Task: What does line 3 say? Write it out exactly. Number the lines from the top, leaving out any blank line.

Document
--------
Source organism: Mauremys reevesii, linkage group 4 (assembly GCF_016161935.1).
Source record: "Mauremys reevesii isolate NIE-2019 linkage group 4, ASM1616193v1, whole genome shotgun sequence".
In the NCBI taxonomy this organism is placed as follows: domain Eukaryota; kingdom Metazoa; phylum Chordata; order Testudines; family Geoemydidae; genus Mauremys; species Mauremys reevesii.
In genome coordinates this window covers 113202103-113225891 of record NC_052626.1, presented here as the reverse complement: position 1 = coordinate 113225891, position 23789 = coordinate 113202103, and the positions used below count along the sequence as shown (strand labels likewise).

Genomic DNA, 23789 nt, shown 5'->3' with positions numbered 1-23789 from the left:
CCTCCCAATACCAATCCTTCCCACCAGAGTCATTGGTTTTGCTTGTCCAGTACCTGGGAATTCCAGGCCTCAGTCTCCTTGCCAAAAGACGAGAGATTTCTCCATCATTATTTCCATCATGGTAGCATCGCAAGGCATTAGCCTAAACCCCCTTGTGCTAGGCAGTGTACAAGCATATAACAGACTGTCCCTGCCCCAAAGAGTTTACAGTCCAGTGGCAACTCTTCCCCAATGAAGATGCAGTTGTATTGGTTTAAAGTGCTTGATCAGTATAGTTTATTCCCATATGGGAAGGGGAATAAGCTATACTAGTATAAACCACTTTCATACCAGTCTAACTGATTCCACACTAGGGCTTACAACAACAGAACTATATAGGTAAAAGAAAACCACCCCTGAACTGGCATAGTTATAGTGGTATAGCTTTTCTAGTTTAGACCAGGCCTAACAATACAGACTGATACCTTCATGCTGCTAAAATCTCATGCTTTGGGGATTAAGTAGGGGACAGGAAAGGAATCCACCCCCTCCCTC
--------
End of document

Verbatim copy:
In the NCBI taxonomy this organism is placed as follows: domain Eukaryota; kingdom Metazoa; phylum Chordata; order Testudines; family Geoemydidae; genus Mauremys; species Mauremys reevesii.